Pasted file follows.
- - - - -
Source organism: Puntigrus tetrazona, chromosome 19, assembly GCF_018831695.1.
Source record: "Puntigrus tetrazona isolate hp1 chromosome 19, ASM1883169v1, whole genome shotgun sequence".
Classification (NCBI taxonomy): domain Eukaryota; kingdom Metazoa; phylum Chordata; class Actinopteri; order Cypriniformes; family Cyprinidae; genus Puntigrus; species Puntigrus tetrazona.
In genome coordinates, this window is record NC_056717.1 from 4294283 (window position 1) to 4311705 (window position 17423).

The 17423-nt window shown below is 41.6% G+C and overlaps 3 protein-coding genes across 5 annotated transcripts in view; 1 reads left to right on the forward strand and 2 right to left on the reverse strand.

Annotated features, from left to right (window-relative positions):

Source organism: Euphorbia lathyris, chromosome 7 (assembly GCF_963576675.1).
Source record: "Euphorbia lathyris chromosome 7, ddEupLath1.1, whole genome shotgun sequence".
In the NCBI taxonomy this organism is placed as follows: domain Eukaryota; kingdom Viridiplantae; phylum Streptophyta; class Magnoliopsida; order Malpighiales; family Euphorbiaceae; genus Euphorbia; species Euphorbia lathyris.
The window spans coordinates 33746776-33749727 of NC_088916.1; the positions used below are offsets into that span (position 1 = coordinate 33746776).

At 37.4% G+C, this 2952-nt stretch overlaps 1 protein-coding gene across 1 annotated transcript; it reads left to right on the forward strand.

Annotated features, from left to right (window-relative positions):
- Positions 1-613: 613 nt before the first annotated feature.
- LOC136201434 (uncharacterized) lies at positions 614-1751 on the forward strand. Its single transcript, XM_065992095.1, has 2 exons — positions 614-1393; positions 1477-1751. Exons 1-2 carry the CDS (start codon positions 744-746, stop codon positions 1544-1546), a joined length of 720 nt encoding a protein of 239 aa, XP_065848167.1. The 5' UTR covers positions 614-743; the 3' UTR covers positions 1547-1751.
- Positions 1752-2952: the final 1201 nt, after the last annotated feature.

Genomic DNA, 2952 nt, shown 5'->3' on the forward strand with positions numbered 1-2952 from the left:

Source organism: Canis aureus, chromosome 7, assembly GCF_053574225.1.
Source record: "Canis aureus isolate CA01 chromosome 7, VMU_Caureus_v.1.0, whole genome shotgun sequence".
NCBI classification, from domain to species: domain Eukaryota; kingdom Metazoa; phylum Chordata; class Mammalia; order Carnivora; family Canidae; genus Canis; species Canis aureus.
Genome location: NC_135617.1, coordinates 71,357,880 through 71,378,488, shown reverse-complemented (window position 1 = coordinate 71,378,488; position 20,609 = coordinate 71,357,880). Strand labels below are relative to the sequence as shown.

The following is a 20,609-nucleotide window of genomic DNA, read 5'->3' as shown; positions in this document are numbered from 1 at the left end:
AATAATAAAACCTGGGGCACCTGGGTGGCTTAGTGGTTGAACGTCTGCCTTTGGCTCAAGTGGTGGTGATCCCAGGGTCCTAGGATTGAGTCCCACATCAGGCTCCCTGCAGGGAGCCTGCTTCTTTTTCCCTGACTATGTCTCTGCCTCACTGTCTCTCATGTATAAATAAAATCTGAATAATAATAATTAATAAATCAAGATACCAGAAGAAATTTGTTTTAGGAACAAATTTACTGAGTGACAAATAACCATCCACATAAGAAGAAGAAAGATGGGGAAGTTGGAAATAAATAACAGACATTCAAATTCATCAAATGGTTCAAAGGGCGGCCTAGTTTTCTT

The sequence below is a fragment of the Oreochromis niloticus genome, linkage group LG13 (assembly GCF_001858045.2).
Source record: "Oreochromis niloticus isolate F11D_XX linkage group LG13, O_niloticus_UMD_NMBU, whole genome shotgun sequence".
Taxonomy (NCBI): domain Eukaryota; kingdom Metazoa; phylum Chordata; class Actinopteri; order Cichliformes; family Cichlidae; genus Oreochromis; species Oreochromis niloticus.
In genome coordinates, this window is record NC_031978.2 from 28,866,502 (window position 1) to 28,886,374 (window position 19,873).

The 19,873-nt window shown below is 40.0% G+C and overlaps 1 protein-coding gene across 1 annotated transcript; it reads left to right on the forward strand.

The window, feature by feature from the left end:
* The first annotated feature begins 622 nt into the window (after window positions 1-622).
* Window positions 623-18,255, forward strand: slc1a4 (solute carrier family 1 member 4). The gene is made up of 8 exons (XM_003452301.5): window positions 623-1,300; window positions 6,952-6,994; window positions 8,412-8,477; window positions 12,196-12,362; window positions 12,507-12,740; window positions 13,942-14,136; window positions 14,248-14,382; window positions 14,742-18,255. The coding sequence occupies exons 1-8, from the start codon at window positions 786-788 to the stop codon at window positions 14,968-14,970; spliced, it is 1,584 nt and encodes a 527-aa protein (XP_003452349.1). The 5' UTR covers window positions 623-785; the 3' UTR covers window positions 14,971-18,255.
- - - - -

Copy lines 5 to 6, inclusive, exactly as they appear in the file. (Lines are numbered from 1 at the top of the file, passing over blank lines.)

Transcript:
The 17423-nt window shown below is 41.6% G+C and overlaps 3 protein-coding genes across 5 annotated transcripts in view; 1 reads left to right on the forward strand and 2 right to left on the reverse strand.

Annotated features, from left to right (window-relative positions):